26           echo "<p>Name: $name<br />\$_POST['name']: {$_POST['name']}</p>\n";
    27       } else {
    28           echo '<p class="error">Please enter your name.</p>';
    29       }
    30
    31       // Validate the email address using FILTER_VALIDATE_EMAIL:
    32       $email = filter_input(INPUT_POST, 'email', FILTER_VALIDATE_EMAIL);
    33       if ($email) {
    34           echo "<p>Email Address: $email</p>\n";
    35       } else {
    36           echo '<p class="error">Please enter your email address.</p>';
    37       }
    38
    39       // Validate the ICQ number using FILTER_VALIDATE_INT:
    40       $icq = filter_input(INPUT_POST, 'icq', FILTER_VALIDATE_INT);
    41       if ($icq) {
    42           echo "<p>ICQ Number: $icq</p>\n";
    43       } else {
    44           echo '<p class="error">Please enter your ICQ number.</p>';
    45       }
    46
    47       // Strip tags but don't encode quotes:
    48       $comments = filter_input(INPUT_POST, 'comments', FILTER_SANITIZE_STRING);
    49       if ($comments) {
    50           echo "<p>Comments: $comments<br />\$_POST['comments']: {$_POST['comments']}</p>\n";
    51       } else {
    52           echo '<p class="error">Please enter your comments.</p>';
    53       }
    54
    55   } // End of $_POST['submitted'] IF.
    56
    57   // Show the form.
    58   ?>
    59   <form method="post" action="filter.php">
    60   <fieldset>
    61   <legend>Registration Form</legend>
    62   <p>Name: <input type="text" name="name" /></p>
    63   <p>Email Address: <input type="text" name="email" /></p>
    64   <p>ICQ Number: <input type="text" name="icq" /></p>
    65   <p>Comments: <textarea name="comments" rows="5" cols="40"></textarea></p>
    66
    67   <input type="hidden" name="submitted" value="true" />
    68   <input type="submit" name="submit" value="Submit" />
    69   </fieldset>
    70   </form>
    71
    72   </body>
    73   </html>
  2. Check for the form submission.
    if (isset($_POST['submitted'])) {
  3. Filter the name data.
    $name = filter_input(INPUT_POST, 'name', FILTER_SANITIZE_STRING, FILTER_FLAG_NO_ENCODE_QUOTES);
    For the name field, there's no type to validate against, but it can be filtered to remove any HTML tags. The FILTER_SANITIZE_STRING filter will accomplish that. The last argument, FILTER_FLAG_NO_ENCODE_QUOTES, says that any quotation marks in the name (e.g., O'Toole) shouldn't be turned into an HTML entity equivalent.
  4. Print the name value or an error.
    if ($name) {
         echo "<p>Name: $name<br/>\$_POST['name']: {$_POST['name']}</p>\n";
    } else {
         echo '<p class="error">Please enter your name.</p>';
    }
    The conditional if ($name) will be true if the $_POST['name'] variable was set and passed the filter. In that case, I'll print the filtered version and the original version, just for comparison.
  5. Validate the email address.
    $email = filter_input(INPUT_POST, 'email', FILTER_VALIDATE_EMAIL);
    if ($email) {
         echo "<p>Email Address: $email</p>\n";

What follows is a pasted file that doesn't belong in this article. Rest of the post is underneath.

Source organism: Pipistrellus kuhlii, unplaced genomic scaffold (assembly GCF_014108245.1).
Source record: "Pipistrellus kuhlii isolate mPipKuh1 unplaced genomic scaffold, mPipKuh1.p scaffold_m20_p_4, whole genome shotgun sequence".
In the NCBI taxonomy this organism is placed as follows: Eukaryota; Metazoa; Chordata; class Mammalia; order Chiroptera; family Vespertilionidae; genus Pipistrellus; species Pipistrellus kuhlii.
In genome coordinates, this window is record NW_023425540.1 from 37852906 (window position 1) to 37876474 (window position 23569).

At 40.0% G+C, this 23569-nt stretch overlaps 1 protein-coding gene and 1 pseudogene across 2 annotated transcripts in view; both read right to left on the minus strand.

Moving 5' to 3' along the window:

} else {
         echo '<p class="error">Please enter your email address.</p>';
    }
    The FILTER_VALIDATE_EMAIL filter is perfect here. If the submitted email address has a valid format, it will be returned. Otherwise, $email will equal either FALSE or NULL.
  6. Validate the ICQ number.
    $icq = filter_input(INPUT_POST, 'icq', FILTER_VALIDATE_INT);
    if ($icq) {
        echo "<p>ICQ Number: $icq</p>\n";
    } else {
        echo '<p class="error">Please enter your ICQ number.</p>';
    }
    This is validated as an integer.
  7. Filter the comments field.
    $comments = filter_input(INPUT_POST, 'comments', FILTER_SANITIZE_STRING);
    if ($comments) {
         echo "<p>Comments: $comments<br/>\$_POST['comments']:
    {$_POST['comments']}</p>\n";
    } else {
         echo '<p class="error">Please enter your comments.</p>';
    }
    For the comments, any tags will be stripped (as with the name), but the quotation marks will also be encoded.
  8. Complete the main conditional and the PHP code.
    } // End of $_POST['submitted'] IF.
    ?>
  9. Create the HTML form.
    <form method="post" action="filter.php">
    <fieldset>
    <legend>Registration Form</legend>
    <p>Name: <input type="text" name="name" /></p>
    <p>Email Address: <input type="text" name="email" /></p>
    <p>ICQ Number: <input type="text" name="icq" /></p>
    <p>Comments: <textarea name="comments" rows="5" cols="40"></textarea></p>
    <input type="hidden" name="submitted" value="true" />
    <input type="submit" name="submit" value="Submit" />
    </fieldset>
    </form>
  10. Complete the page.
    </body>
    </html>
  11. Save the file as filter.php, place it in your Web directory, and test in your Web browser (Figures 4.5 and 4.6).
    Figure 4.5

    Figure 4.5 These values will be submitted, then filtered, resulting in Figure 4.6.

    Figure 4.6

    Figure 4.6 At the top of the form the filtered values are displayed.

  12. View the HTML source of the page to see how the name and comments fields were treated (Figure 4.7).
    Figure 4.7

    Figure 4.7 The HTMLsource code shows how all tags are stripped from the name and comments fields, plus how quotation marks in the comments are encoded.